Oil declines on concerns over China, global economic growth

Oil declines on concerns over China, global economic growth

An oil pumpjack

Oil set for longest weekly rally since October on OPEC’s curbs

Stocks rise as trade optimism adds fuel to rally

US futures slip with European stocks; oil drops

Oil slips as record US production undermines OPEC+ supply cut

Asia mixed as rally loses steam, Yen recovers

Oil trades near $52 on signs of falling US crude inventories


Oil fell amid mounting concerns that slowing growth in
China, and the global economy in general, will undermine demand for crude.

Brent futures declined as much as 1.6% in London.

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Chinese President Xi Jinping, meeting the country’s top
leaders on Monday, stressed the need to maintain political stability – a fresh
sign he’s anxious about the implications of a decelerating economy, which last
year expanded at the weakest pace since 1990.

The International Monetary Fund (IMF) also cut its global
growth forecast.

“Oil prices are slightly down from yesterday along with
concerns of Chinese growth slowdown, which could affect oil consumption,”
said Michael Poulsen, an analyst at Global Risk Management.

Oil has advanced 15% in London this year on expectations
that any surplus will be kept in check as the Organization of Petroleum
Exporting Countries (OPEC) and its allies curtail production.

But the outlook for weakening fuel demand and America’s
ongoing shale boom are threatening that rally.

READ: Saudi Arabia’s $10bn investment in SA to bring new
refinery, petrochemical plant

Brent for March settlement declined 93 cents to $61.81 a
barrel on the ICE Futures Europe exchange at 10:41 in London, after rising 4
cents on Monday.

The global benchmark crude was at an $8.54 premium to West
Texas Intermediate (WTI) for the same month.

WTI crude for February, which expires Tuesday, was at $53.15
a barrel on the New York Mercantile Exchange, down 65 cents from the settlement
on January 18.

The more active March contract fell 74 cents to $53.30.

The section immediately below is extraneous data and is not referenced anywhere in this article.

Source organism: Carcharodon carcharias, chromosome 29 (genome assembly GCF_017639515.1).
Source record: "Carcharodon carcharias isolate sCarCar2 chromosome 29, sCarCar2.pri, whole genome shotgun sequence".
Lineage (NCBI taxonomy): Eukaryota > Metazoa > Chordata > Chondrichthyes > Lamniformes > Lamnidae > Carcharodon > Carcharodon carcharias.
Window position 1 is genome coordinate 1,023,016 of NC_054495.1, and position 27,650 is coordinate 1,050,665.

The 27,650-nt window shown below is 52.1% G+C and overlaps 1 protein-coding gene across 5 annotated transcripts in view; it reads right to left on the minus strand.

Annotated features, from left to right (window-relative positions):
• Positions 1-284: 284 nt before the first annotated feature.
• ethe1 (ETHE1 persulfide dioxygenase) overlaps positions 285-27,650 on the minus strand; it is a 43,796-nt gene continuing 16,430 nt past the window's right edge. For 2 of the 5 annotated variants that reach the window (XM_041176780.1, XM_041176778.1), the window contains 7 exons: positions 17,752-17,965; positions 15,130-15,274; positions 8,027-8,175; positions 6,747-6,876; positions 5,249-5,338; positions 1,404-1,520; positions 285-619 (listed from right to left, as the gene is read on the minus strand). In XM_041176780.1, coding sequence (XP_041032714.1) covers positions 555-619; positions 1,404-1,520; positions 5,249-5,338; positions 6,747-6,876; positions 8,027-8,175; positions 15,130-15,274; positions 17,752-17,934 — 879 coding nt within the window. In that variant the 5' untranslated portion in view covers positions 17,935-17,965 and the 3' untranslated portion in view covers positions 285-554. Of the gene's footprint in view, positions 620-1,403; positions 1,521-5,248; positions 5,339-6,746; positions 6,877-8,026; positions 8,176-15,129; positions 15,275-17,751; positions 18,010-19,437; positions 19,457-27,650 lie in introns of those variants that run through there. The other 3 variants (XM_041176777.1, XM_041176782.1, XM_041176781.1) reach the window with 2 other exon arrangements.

There was no settlement on Monday because of a holiday in the U.S. All
transactions will be booked on Tuesday.

“Concerns about excess supply have been eased for the
time being thanks to OPEC’s production cuts, led by Saudi Arabia,” said
Kei Kobashi, a senior analyst at Sumitomo Corporation Global Research.

“Now, the demand side is called in question. People are
trying to figure out how much China’s and the world’s crude demand will fall.”

READ: Oil set for longest weekly rally since October on
OPEC’s curbs

The IMF on Monday lowered its forecast for the world economy
for a second time in three months. The lender now predicts global growth of 3.5%
this year, down from 3.7% expected in October and the weakest in three years.
The fund warned fresh trade tensions would spell further trouble.

Meanwhile, Xi urged the Communist Party needed greater
efforts “to prevent and resolve major risks,” according to the
official Xinhua News Agency.

He made the remarks on the same day that China reported its
quarterly economic growth fell to 6.4%, the weakest since 2009.

Other oil-market news:

The rise of US shale oil is choking off a historic gasoline
trade, dealing a blow to European refineries that for decades have relied on
American drivers to buy their excess supplies.

A month into Alberta’s mandatory oil curtailment, rationing
on the country’s biggest heavy-crude export pipeline system has eased, but very

Three-quarters of senior oil and gas professionals surveyed
by energy and maritime services company DNV GL AS say they are optimistic about
the sector’s growth in 2019.


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